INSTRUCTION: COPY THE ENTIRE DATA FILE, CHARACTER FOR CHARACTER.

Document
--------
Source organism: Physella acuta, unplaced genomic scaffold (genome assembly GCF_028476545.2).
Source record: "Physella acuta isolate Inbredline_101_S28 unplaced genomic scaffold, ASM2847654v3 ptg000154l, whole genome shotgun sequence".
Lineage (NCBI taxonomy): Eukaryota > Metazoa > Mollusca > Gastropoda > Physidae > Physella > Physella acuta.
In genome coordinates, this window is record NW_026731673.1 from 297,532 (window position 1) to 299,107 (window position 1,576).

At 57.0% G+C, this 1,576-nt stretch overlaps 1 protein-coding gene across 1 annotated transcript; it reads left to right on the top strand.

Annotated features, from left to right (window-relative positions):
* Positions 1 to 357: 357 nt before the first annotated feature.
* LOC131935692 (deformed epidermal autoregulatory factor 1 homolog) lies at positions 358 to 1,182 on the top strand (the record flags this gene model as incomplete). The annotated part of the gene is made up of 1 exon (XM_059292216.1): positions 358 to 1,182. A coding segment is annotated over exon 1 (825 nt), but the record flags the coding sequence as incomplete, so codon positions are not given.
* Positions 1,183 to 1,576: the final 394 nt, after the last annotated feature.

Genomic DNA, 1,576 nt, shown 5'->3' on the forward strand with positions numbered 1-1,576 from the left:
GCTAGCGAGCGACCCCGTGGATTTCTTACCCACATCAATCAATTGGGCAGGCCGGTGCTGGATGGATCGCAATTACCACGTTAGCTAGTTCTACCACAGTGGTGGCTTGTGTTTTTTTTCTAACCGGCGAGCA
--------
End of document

Source organism: Physella acuta, unplaced genomic scaffold (genome assembly GCF_028476545.2).
Source record: "Physella acuta isolate Inbredline_101_S28 unplaced genomic scaffold, ASM2847654v3 ptg000154l, whole genome shotgun sequence".
Lineage (NCBI taxonomy): Eukaryota > Metazoa > Mollusca > Gastropoda > Physidae > Physella > Physella acuta.
In genome coordinates, this window is record NW_026731673.1 from 297,532 (window position 1) to 299,107 (window position 1,576).

At 57.0% G+C, this 1,576-nt stretch overlaps 1 protein-coding gene across 1 annotated transcript; it reads left to right on the top strand.

Annotated features, from left to right (window-relative positions):
* Positions 1 to 357: 357 nt before the first annotated feature.
* LOC131935692 (deformed epidermal autoregulatory factor 1 homolog) lies at positions 358 to 1,182 on the top strand (the record flags this gene model as incomplete). The annotated part of the gene is made up of 1 exon (XM_059292216.1): positions 358 to 1,182. A coding segment is annotated over exon 1 (825 nt), but the record flags the coding sequence as incomplete, so codon positions are not given.
* Positions 1,183 to 1,576: the final 394 nt, after the last annotated feature.

Genomic DNA, 1,576 nt, shown 5'->3' on the forward strand with positions numbered 1-1,576 from the left:
GCTAGCGAGCGACCCCGTGGATTTCTTACCCACATCAATCAATTGGGCAGGCCGGTGCTGGATGGATCGCAATTACCACGTTAGCTAGTTCTACCACAGTGGTGGCTTGTGTTTTTTTTCTAACCGGCGAGCA